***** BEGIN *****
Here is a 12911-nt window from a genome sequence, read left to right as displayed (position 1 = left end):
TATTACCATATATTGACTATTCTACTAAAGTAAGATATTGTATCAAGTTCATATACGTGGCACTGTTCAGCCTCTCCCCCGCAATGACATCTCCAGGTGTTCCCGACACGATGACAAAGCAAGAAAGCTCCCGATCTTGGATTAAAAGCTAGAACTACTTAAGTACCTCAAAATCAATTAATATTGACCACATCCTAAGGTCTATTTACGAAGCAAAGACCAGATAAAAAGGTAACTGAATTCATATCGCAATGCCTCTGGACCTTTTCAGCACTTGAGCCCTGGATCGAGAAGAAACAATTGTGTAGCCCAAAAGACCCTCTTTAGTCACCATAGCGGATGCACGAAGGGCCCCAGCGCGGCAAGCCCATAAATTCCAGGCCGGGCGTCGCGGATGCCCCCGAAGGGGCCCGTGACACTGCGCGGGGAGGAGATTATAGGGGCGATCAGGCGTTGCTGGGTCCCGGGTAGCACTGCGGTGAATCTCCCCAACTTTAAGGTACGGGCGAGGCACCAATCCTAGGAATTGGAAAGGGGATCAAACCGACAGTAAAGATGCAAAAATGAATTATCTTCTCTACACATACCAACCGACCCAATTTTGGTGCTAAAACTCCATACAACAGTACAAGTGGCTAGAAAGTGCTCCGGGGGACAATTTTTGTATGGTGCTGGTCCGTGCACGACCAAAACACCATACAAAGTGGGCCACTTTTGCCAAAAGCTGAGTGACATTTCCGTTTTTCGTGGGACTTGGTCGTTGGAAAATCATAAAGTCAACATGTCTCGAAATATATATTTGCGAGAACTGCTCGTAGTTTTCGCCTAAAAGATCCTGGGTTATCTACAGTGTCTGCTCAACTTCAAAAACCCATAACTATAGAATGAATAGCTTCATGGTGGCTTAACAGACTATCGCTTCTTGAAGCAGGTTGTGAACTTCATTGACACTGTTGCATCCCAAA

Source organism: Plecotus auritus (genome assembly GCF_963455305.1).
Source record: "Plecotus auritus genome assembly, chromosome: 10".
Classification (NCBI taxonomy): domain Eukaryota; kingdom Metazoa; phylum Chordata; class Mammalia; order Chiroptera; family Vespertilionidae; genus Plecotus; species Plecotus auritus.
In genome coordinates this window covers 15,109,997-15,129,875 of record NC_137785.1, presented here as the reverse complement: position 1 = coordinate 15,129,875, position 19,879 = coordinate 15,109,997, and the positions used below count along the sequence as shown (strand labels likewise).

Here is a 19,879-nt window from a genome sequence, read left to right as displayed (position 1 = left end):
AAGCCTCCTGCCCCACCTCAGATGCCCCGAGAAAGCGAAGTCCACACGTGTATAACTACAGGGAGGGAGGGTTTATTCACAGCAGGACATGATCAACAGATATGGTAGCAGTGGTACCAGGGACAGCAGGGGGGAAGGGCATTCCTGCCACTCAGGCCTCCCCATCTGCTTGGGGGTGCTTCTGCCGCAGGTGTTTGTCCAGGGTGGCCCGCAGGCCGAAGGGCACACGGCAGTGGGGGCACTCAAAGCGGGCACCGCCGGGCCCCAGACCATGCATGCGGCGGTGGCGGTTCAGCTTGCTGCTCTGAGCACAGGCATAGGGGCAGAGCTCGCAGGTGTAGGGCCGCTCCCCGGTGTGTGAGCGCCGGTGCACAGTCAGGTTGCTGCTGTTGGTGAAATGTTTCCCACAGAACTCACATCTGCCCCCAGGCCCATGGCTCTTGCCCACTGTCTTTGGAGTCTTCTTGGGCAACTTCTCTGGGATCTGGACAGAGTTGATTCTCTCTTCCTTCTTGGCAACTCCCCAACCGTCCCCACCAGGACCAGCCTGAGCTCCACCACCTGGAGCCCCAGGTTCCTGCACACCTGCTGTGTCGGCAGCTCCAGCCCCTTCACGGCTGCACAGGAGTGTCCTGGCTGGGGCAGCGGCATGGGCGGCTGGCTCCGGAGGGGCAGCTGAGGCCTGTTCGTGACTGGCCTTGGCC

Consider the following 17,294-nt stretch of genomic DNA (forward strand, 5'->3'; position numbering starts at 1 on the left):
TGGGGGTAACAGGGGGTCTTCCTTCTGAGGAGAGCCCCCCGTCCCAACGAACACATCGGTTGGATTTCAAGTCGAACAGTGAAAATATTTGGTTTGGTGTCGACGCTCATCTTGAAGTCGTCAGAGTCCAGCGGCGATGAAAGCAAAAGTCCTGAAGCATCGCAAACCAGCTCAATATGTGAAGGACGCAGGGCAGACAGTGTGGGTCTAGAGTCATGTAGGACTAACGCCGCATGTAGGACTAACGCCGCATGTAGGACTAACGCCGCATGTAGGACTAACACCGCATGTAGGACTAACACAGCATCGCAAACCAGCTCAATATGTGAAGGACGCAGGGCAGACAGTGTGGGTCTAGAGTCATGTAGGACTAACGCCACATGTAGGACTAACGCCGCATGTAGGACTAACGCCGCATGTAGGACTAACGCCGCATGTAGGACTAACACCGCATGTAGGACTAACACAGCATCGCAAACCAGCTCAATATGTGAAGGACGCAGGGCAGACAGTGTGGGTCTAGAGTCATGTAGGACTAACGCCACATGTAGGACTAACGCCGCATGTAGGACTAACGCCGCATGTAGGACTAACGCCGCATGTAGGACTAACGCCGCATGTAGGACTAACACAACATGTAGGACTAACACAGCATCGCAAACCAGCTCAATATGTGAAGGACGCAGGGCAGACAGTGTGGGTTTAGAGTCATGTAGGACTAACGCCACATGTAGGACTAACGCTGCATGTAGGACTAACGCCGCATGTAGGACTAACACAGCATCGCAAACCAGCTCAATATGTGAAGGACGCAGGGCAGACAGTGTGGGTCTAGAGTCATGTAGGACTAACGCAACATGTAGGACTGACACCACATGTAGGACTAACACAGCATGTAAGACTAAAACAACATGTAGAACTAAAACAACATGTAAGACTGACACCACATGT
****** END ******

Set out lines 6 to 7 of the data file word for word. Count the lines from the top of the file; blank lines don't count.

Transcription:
In genome coordinates this window covers 15,109,997-15,129,875 of record NC_137785.1, presented here as the reverse complement: position 1 = coordinate 15,129,875, position 19,879 = coordinate 15,109,997, and the positions used below count along the sequence as shown (strand labels likewise).

Here is a 19,879-nt window from a genome sequence, read left to right as displayed (position 1 = left end):